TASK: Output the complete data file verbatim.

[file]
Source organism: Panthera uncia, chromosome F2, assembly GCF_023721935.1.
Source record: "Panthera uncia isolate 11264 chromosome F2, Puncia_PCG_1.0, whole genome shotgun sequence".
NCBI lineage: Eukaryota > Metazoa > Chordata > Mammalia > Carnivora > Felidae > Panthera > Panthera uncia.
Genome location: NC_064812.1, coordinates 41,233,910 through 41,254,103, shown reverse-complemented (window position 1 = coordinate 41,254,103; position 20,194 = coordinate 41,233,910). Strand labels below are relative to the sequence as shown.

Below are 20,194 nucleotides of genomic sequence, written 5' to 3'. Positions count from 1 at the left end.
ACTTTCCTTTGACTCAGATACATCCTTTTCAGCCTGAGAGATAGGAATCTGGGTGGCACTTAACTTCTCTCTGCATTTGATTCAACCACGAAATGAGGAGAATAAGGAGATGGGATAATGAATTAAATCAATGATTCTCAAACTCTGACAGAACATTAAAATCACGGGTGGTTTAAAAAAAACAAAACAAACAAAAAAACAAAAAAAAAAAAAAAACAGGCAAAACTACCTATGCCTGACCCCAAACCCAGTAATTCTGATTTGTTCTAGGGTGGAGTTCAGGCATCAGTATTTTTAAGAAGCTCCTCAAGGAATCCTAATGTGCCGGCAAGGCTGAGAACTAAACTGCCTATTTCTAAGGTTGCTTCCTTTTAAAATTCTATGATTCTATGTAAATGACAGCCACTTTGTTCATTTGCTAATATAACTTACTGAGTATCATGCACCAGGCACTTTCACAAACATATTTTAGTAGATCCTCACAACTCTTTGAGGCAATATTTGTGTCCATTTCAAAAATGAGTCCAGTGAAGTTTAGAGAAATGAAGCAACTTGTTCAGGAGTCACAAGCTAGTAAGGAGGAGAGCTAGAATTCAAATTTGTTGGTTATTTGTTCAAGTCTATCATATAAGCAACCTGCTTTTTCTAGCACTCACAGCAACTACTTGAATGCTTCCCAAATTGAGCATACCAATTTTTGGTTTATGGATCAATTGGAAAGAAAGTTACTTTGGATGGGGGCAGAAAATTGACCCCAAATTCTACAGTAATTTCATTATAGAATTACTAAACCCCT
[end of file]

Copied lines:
Source organism: Panthera uncia, chromosome F2, assembly GCF_023721935.1.
Source record: "Panthera uncia isolate 11264 chromosome F2, Puncia_PCG_1.0, whole genome shotgun sequence".
NCBI lineage: Eukaryota > Metazoa > Chordata > Mammalia > Carnivora > Felidae > Panthera > Panthera uncia.
Genome location: NC_064812.1, coordinates 41,233,910 through 41,254,103, shown reverse-complemented (window position 1 = coordinate 41,254,103; position 20,194 = coordinate 41,233,910). Strand labels below are relative to the sequence as shown.

Below are 20,194 nucleotides of genomic sequence, written 5' to 3'. Positions count from 1 at the left end.
ACTTTCCTTTGACTCAGATACATCCTTTTCAGCCTGAGAGATAGGAATCTGGGTGGCACTTAACTTCTCTCTGCATTTGATTCAACCACGAAATGAGGAGAATAAGGAGATGGGATAATGAATTAAATCAATGATTCTCAAACTCTGACAGAACATTAAAATCACGGGTGGTTTAAAAAAAACAAAACAAACAAAAAAACAAAAAAAAAAAAAAAACAGGCAAAACTACCTATGCCTGACCCCAAACCCAGTAATTCTGATTTGTTCTAGGGTGGAGTTCAGGCATCAGTATTTTTAAGAAGCTCCTCAAGGAATCCTAATGTGCCGGCAAGGCTGAGAACTAAACTGCCTATTTCTAAGGTTGCTTCCTTTTAAAATTCTATGATTCTATGTAAATGACAGCCACTTTGTTCATTTGCTAATATAACTTACTGAGTATCATGCACCAGGCACTTTCACAAACATATTTTAGTAGATCCTCACAACTCTTTGAGGCAATATTTGTGTCCATTTCAAAAATGAGTCCAGTGAAGTTTAGAGAAATGAAGCAACTTGTTCAGGAGTCACAAGCTAGTAAGGAGGAGAGCTAGAATTCAAATTTGTTGGTTATTTGTTCAAGTCTATCATATAAGCAACCTGCTTTTTCTAGCACTCACAGCAACTACTTGAATGCTTCCCAAATTGAGCATACCAATTTTTGGTTTATGGATCAATTGGAAAGAAAGTTACTTTGGATGGGGGCAGAAAATTGACCCCAAATTCTACAGTAATTTCATTATAGAATTACTAAACCCCT